Tuesday, August 09, 2016

More statistical nonsense

I'm bereft that Serena lost today.

There's also the matter of a presidential candidate suggesting or joking that people assassinate his opponent and the judiciary.

Let's talk about something that makes me mad, but only mildly so.  This also gives me a chance to jump up and down on my soapbox about bad data crunching.

Exhibit A, this piece of click bait from the NY Times with a tone of schadenfreude toward engineering majors:
I clicked and read these counter-intuitive numbers.
This doesn't jibe with my personal experience. Physical scientists that I know are very, very civically engaged. How could we be such slackers when it comes to getting to the voting booth when I see "I voted" stickers on everyone in lab on election day?

Do I know a very atypical set of physical scientists?  I had a hunch that, perhaps, it is because (outside of school and student jobs) I have always worked in national labs that require US citizenship?

I did a little research.

First, I went to The National Study of Learning, Voting, and Engagement (NSLVE) website and read about the project. There appears to be a database accessible from that website. Because I'm not a participant in the research, I lack access to it.

There also appear to be some scholarly articles, which might have the summary data cited by the NY Times.  Again, I lack access to the articles.  (I'm not going to pay $41 for 24 hours of access to an article that may or may not have the data I seek.)

Search for "The National Study of Learning, Voting, and Engagement report". I was able to find several, including reports for Columbia and Long Beach Community College students.

In each report, I saw that the figures for % of eligible students voting by major was calculated using IPEDS and the same percentage was applied to all majors at a school, given the schools' overall demographics.
This is based on the percentage of non-resident aliens reported by your institution to the Integrated Postsecondary Education Data System (IPEDS), and is more reliable than the demographic data campuses provide to the Clearinghouse at this time.
Do you see the statistical flaw? The reports gave the numbers with this caveat at the top:
Your students broken down by field of study. Please note that we are not able to adjust these voting rates by removing non-resident aliens.
The NY Times' poorly-researched and reported listicle did not include any methodology or context.

OK, now let's read what the National Science Foundation has to say about Higher Ed in Science and Engineering.
  • About 60% of all foreign graduate students in the United States in 2010 were enrolled in S&E fields, compared with 32% at the undergraduate level.
  • Foreign students earned 57% of all engineering doctorates, 54% of all computer science degrees, and 51% of physics doctoral degrees. Their overall share of S&E degrees was one-third.
  • In 2009, temporary visa students earned 27% of S&E master's degrees, receiving 46% of those in computer sciences, 43% of those in engineering, and 36% of those in physics.
Moreover, physical science and math students are vastly outnumbered by business and other students; the US graduated 19 business majors for every math or statistics major in 2011.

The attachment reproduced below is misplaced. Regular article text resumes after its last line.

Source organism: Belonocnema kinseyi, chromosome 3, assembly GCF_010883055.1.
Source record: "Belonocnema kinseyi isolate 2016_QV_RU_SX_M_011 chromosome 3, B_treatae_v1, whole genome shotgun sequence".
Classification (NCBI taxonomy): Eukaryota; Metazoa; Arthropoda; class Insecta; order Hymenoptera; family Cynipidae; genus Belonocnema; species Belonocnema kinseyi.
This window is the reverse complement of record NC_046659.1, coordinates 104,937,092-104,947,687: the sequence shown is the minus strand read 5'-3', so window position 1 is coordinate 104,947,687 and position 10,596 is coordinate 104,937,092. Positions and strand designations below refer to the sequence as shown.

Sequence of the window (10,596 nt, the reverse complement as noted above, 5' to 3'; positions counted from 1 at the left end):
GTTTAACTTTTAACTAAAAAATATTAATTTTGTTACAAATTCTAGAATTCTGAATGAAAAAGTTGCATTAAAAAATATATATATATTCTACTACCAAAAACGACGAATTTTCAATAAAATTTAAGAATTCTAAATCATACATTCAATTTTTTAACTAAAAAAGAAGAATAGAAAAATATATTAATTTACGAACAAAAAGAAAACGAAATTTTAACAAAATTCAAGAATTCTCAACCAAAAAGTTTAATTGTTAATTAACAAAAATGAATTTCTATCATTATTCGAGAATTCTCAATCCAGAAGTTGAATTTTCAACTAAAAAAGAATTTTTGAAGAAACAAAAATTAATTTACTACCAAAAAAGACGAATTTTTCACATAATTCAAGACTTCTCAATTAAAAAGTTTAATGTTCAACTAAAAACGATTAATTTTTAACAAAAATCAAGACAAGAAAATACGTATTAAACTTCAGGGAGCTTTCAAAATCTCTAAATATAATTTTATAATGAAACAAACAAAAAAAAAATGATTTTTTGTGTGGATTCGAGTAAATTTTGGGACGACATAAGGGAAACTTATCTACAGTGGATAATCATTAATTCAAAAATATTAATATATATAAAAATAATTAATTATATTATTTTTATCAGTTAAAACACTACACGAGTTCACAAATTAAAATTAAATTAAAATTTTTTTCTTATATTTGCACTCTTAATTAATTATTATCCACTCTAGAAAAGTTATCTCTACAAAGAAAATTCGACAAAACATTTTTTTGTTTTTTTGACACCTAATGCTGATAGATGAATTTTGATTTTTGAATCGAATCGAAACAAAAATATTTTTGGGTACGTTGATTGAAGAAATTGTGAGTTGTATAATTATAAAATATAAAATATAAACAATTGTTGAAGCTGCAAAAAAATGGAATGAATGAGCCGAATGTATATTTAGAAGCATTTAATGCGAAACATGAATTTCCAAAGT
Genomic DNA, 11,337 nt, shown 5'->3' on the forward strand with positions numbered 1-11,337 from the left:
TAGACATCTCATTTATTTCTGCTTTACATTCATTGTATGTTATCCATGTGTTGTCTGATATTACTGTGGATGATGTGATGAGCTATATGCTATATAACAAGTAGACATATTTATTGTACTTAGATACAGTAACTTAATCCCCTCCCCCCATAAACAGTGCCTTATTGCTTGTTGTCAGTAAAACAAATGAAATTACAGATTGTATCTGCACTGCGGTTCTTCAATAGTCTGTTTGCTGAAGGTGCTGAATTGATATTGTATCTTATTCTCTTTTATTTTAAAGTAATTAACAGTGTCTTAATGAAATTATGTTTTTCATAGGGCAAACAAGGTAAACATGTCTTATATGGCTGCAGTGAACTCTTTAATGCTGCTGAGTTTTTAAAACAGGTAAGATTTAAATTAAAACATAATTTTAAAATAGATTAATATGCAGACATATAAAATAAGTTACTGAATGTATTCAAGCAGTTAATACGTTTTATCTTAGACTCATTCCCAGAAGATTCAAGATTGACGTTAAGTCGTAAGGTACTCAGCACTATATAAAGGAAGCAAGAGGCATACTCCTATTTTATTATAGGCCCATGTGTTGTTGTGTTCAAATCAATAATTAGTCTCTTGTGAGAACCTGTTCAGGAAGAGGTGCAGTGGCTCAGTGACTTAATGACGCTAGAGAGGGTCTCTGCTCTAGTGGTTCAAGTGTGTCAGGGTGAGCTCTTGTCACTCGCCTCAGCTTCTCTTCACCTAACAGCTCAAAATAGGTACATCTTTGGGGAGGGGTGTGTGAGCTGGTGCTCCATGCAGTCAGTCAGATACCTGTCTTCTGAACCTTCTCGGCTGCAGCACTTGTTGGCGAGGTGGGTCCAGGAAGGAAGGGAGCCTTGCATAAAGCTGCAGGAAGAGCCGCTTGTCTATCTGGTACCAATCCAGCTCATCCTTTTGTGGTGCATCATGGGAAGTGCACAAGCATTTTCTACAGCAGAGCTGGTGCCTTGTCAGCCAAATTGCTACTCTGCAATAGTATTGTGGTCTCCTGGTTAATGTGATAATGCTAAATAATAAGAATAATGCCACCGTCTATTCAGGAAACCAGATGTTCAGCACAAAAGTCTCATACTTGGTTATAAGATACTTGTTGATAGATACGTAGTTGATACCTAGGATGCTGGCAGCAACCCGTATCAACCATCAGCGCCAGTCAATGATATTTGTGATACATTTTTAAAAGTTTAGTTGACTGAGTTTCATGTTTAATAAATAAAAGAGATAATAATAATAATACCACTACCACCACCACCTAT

Let's list what we know:
  • Statistics tying individual students majors and voting behavior are difficult to obtain for privacy reasons.
  • They had to make estimates based upon school-wide statistics.
  • Each school reported the % of their students that were not on temporary visas.
  • NSLVE then applied the same % to all majors, even though they know this is inaccurate. They reported that this is a source of error.
  • They also removed students that were younger than 18 and not eligible to vote.
  • The % of students studying STEM is quite low compared to other majors, particularly business.   That gives larger error bars to STEM voting numbers, even without the eligibility estimation.
  • STEM students as a whole make up ~20% of the total undergraduate (UG) population, but 30% of the foreign UG student population; their voting participation is underestimated by the NSLVE methodology.
  • This means non-STEM students are more likely to be US natives; their voting participation is overestimated by the NSLVE methodology.
  • Foreign-born permanent residents are a wild card.  They do not need a temporary visa.  Yet, they cannot vote.  They are also disproportionately likely to be studying STEM.
  • Foreign students make up a disproportionate share of STEM students at every level, but particularly so at the graduate level.  They dominate in many STEM fields.  Thus, their voting participation is VASTLY underestimated by the NSLVE methodology.  (That 40% of physical science students could very well be 90% of eligible students.)
I found all sorts of interesting information, especially at the National Center for Education Statistics:
Anyway, after examining the data, I think it is very, very likely that physical science students that are eligible to vote do so at higher rates than journalism students.  I'm sure The average physical science student is better with data than the average journalism student.  We might even be better than the average NY Times journalist.

Another piece of bullshit debunked.


1 comment:

  1. Awesome!! I hope you send this as a letter to the Editor!


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